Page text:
Talk Talk



I lament the demise of the art of good conversation. I’ve been working abroad for close to 8 years now, and in that time, I realize my conversation skills have deteriorated to the level of Neanderthal. How can one regress that bad? I’ll tell you how — years of brain-mushing, soul-crushing, vocabulary-shrinking non-talking to people here.

I’ll call it as I see it: No one here makes the effort to keep up a decent conversation anymore. And I don’t even look for witty banter; I just want a minimum amount of articulation, a world view, an informed opinion. Believe me, I’ve tried. Countless times. Standing in line at chow, opening with, how bad does that chicken look, do you really like asparagus, did the Talibans win today? Not much in reply. Mostly a grunt or two, some vague syllables running together, maybe a stupefied look on their faces. Yes, you — I am talking to you, make an effort to answer coherently.

It’s so sad — no — it’s downright miserable to have to sit with people that appear animated, but stay mute. It’s like watching TV with the sound off. Pointless, like an admission of defeat.

I miss being engaged in a good discussion. I miss having my brain cells stimulated, sitting with other people around a table full of wine and tapas, arguing over world events, the impending nukes from NK, guerrilla art taking over the streets, the deadly politics of drugs, heck, even what new fashion trends are popping up in the streets NY and elsewhere. I miss being asked to think for myself, having to cultivate an informed opinion, or being corrected for an erroneous one. I miss the civilized discourse that is the exclusive province of all humans, the thing that sets us apart from the animal. Conversation skill is the equivalent of having an opposable thumb in one’s brain, able to touch all lobes and bring forth an engaging discourse.

But instead, we sit mute in separate chairs and look down on our hands, when we should have had evolved so far as to look up and say something to each other.

Fellow human, talk to me.



Kabul: The Box Always Wins


I’ve been stuck in Kabul since November of last year, and I’m showing the effects of it. I have been consistently short-tempered this year, prone to anger, easily annoyed by the littlest of things. Living on camp in Kabul is like being in prison, you are under a microscope all the time, there is nowhere to escape. Compared to Kandahar, the camp here has about three times as many people. Put all those subcons inside a gray box and you have cabin fever the likes of an overcrowded prison yard. And people here oftentimes behave as though we are all inmates–the intrusion into privacy, the repeated storytelling, the general getting on one another’s nerves–all done on a daily basis.

On my days off, there is the room to hang out in, and after sleep is done and the marathon of crime shows on Fox Crime is over, the walls seem to close in on me. I am left with two choices: gym or walk outside. The walk almost always wins, since the gym with all those grunting testosterones can get a bit much. The walk outside usually takes me 6 rounds on the loop of the camp road, passing offices, warehouses, the DIFAC, security outposts, terminals, the occasional unskilled conversationalist. On clear days I see the ragged mountains slapped against blue skies, looming over the flight line where our flock of Hueys, Phrogs, and 1900s sit quietly, like nesting birds. This sight is something I see every day, but it sure beats staring at the walls.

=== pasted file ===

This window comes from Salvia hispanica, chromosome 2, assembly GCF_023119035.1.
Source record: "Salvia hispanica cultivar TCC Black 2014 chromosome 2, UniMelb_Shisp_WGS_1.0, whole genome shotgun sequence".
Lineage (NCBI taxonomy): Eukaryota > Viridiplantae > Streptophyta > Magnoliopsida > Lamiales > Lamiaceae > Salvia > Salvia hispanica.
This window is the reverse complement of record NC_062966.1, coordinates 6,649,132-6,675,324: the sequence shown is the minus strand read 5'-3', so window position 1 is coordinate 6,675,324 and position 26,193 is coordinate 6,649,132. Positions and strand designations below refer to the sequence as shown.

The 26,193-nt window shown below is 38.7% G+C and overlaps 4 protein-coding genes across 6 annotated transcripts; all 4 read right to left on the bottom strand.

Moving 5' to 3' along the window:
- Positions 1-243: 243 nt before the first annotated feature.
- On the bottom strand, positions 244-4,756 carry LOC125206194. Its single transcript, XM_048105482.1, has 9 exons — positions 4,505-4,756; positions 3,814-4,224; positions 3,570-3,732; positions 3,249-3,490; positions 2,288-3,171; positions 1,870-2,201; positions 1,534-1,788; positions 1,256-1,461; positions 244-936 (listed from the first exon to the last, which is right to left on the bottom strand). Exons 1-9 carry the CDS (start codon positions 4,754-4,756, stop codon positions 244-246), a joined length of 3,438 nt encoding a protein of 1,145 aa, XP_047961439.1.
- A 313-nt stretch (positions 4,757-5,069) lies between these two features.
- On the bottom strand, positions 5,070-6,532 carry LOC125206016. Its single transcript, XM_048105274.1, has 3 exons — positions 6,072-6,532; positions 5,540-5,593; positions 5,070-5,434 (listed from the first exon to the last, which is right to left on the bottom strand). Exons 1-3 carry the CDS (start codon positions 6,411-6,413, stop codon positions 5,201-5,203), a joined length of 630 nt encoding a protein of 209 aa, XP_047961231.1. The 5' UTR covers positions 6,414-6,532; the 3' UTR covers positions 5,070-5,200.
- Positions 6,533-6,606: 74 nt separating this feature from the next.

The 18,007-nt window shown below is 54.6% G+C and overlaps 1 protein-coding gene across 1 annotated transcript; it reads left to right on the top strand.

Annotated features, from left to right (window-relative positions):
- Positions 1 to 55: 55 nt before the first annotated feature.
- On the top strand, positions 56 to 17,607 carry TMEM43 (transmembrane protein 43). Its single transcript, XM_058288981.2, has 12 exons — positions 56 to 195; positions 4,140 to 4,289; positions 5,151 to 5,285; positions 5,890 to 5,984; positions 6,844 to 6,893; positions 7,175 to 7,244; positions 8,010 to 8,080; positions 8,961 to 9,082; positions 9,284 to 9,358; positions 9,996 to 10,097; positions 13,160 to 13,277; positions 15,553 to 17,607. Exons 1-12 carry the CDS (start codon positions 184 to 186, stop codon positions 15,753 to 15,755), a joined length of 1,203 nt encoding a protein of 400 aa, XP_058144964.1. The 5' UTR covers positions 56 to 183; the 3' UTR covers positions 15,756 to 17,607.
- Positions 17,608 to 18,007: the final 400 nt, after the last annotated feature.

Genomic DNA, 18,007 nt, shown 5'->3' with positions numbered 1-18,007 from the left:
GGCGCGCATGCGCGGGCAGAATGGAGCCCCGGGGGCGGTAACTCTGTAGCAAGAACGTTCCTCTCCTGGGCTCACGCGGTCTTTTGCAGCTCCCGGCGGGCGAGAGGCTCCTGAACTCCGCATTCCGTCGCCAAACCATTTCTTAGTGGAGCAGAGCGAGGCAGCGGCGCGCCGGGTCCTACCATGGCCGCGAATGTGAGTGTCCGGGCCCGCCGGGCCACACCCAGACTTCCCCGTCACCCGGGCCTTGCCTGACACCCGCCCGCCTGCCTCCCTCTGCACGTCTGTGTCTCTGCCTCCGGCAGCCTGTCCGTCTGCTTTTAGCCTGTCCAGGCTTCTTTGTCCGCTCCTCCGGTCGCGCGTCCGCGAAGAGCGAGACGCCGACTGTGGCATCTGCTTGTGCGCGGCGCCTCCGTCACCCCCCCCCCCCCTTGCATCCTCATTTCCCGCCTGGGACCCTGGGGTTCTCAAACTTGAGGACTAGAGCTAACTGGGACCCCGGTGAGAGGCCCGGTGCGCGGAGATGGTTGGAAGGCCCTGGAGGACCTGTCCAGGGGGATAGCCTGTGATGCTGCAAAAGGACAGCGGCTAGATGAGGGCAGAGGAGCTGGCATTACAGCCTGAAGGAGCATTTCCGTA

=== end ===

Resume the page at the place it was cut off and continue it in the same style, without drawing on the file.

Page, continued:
Sometimes when I take my walks around the camp, I would look at the long line of walls bordered by sniper screens, and imagine the chaos that would ensue if I attempted to climb over them. Not that there’s somewhere to go if you successfully breached that wall. There is only the open road with no one on it for miles, the mounds of garbage piled up on the roadsides, the razor wires that crown yet more walls barricading the other camps. But I still think about doing that climb, if only to cause a little bit of excitement and break the monotony of camp life.

Kabul is really hard on the spirit, that I can say. Two months here and you begin to feel the urge to leave–go somewhere, anywhere–as long as it’s away from this prison. I see it as being inside a series of prisons: you are living in a box within a box within a box within a box. The predominant colors are gray and brown. Vegetation is sparse, trees are stunted, weeds have a strange look to them. Animal life is composed of a few straggly goats, prehistoric looking insects, vicious camel spiders. The usual sounds are the whirring of motors, vehicles going around camp, and that Sunday security alarm drill. Six days of repetitive work, one day off spent inside one’s room, doing laundry, going to the chow hall. Rinse and repeat, rinse and repeat–all days are the same. There is nowhere to go. Well, there are the ISAF runs next camp that require you to wear a bulletproof vest just to buy shampoo. But when alert levels shoot up, the runs are the first things to be cancelled, and you can go for months without seeing the outside portion of that camp gate. Months staring at the same horizon, eating the same food, seeing the same faces, hearing the same stories, over and over again, like a recurring nightmare.

And so in the end, the box always wins.